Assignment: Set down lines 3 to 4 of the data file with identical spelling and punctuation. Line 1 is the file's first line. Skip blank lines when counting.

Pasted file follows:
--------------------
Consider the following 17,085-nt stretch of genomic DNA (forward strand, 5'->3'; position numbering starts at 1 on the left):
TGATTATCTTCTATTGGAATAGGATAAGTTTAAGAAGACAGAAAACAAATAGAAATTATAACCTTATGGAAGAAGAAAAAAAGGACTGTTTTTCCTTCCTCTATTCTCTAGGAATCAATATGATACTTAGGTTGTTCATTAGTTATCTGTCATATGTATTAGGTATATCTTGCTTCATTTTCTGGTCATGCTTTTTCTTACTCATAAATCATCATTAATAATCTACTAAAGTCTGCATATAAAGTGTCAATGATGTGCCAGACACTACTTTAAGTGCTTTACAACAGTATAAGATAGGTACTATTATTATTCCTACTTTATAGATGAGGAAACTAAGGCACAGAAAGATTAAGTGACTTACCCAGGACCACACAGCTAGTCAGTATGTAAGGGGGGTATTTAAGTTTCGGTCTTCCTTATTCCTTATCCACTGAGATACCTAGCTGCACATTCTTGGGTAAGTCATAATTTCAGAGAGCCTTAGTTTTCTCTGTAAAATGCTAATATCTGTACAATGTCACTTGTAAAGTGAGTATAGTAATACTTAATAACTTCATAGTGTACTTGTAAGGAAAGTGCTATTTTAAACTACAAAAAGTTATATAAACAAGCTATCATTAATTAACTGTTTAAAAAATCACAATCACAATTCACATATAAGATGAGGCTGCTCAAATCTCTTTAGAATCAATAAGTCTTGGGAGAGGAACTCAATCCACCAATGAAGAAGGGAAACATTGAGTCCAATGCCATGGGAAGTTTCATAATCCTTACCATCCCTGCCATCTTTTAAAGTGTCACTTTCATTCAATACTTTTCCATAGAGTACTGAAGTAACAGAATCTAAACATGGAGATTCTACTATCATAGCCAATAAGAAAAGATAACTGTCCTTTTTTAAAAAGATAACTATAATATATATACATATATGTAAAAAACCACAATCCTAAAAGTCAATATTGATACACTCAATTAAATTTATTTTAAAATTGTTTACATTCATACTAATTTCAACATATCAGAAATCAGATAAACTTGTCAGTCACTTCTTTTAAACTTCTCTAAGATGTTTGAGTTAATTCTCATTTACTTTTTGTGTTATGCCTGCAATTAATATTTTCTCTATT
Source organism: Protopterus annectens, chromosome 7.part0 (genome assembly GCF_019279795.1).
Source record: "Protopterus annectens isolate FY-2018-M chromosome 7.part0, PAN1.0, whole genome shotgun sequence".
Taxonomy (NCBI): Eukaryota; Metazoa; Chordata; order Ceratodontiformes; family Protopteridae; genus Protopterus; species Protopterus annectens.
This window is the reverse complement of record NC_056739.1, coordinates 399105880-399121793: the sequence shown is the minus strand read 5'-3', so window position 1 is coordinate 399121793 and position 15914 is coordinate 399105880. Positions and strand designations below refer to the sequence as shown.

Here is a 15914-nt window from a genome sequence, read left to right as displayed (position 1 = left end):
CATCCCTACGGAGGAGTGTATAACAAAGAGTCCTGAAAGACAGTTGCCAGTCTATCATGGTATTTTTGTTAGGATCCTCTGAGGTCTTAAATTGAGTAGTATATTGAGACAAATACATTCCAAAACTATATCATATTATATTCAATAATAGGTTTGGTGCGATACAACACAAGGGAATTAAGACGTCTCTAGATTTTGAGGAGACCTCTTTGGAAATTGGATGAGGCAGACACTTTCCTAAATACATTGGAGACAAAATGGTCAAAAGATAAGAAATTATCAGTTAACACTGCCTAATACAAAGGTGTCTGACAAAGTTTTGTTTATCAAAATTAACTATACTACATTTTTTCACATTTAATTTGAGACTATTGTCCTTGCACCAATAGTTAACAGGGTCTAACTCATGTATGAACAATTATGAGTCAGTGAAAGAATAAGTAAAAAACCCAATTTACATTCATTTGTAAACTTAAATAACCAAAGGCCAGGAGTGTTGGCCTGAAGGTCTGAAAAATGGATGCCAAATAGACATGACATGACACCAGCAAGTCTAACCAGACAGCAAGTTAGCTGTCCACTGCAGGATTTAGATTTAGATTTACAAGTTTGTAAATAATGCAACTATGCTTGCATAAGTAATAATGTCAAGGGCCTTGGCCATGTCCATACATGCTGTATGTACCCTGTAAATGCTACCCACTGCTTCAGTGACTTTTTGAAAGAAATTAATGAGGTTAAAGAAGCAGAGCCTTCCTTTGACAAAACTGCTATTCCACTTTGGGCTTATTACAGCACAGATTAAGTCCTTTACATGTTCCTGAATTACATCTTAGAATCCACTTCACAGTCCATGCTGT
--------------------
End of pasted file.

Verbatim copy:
Source organism: Protopterus annectens, chromosome 7.part0 (genome assembly GCF_019279795.1).
Source record: "Protopterus annectens isolate FY-2018-M chromosome 7.part0, PAN1.0, whole genome shotgun sequence".